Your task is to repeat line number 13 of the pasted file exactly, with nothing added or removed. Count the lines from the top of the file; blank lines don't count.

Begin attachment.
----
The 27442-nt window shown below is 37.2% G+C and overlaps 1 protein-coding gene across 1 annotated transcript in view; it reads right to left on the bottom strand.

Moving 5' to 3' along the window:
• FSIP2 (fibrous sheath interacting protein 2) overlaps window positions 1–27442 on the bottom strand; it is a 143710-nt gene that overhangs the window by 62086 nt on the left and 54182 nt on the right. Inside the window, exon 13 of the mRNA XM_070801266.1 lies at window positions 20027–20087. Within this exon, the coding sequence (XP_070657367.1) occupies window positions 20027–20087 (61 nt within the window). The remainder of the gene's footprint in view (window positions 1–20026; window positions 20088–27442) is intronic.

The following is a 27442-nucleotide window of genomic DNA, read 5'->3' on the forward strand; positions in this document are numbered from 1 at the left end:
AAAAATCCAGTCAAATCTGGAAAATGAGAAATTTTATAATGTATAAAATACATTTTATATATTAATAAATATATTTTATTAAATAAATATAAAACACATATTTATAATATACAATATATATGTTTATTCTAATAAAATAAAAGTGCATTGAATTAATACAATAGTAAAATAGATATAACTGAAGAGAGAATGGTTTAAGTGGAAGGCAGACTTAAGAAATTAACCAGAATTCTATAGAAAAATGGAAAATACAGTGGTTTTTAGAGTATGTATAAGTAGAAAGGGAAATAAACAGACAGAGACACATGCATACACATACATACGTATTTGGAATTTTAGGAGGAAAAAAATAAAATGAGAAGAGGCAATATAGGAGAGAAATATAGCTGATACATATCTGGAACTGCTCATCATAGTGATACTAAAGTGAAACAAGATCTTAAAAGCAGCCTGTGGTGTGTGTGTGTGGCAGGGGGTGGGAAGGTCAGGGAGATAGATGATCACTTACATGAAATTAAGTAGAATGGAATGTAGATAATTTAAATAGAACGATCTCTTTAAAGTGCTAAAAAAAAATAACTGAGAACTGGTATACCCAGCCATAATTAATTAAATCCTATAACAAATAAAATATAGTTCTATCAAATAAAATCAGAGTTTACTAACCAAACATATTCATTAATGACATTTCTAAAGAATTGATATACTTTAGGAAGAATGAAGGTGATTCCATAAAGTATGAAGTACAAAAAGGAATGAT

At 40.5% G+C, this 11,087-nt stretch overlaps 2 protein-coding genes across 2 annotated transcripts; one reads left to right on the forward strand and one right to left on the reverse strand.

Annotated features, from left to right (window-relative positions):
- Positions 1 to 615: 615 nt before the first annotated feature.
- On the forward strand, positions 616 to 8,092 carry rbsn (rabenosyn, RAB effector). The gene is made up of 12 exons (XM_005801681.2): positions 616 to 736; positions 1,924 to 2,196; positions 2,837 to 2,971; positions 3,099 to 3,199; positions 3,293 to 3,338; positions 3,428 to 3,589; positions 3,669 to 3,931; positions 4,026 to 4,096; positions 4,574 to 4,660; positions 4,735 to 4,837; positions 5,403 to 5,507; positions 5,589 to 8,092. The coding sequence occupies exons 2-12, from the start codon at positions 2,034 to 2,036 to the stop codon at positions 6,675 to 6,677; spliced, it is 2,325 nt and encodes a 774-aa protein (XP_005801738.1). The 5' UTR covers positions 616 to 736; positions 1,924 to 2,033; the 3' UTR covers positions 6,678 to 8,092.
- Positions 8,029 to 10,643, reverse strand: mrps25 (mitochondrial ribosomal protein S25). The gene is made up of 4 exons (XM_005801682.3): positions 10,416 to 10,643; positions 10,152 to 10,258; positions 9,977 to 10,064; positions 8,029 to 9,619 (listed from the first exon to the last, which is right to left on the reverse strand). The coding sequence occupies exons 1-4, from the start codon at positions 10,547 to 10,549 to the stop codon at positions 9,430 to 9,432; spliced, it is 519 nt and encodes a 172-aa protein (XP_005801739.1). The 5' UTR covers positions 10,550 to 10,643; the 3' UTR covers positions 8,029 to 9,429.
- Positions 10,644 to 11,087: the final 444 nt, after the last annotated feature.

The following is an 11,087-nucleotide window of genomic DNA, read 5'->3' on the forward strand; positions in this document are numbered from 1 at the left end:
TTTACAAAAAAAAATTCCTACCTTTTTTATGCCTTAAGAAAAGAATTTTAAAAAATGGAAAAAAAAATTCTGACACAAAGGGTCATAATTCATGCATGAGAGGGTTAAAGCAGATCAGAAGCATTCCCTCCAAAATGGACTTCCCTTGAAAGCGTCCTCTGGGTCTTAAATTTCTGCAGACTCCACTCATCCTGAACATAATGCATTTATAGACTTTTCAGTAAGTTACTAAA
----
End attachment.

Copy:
TTTACAAAAAAAAATTCCTACCTTTTTTATGCCTTAAGAAAAGAATTTTAAAAAATGGAAAAAAAAATTCTGACACAAAGGGTCATAATTCATGCATGAGAGGGTTAAAGCAGATCAGAAGCATTCCCTCCAAAATGGACTTCCCTTGAAAGCGTCCTCTGGGTCTTAAATTTCTGCAGACTCCACTCATCCTGAACATAATGCATTTATAGACTTTTCAGTAAGTTACTAAA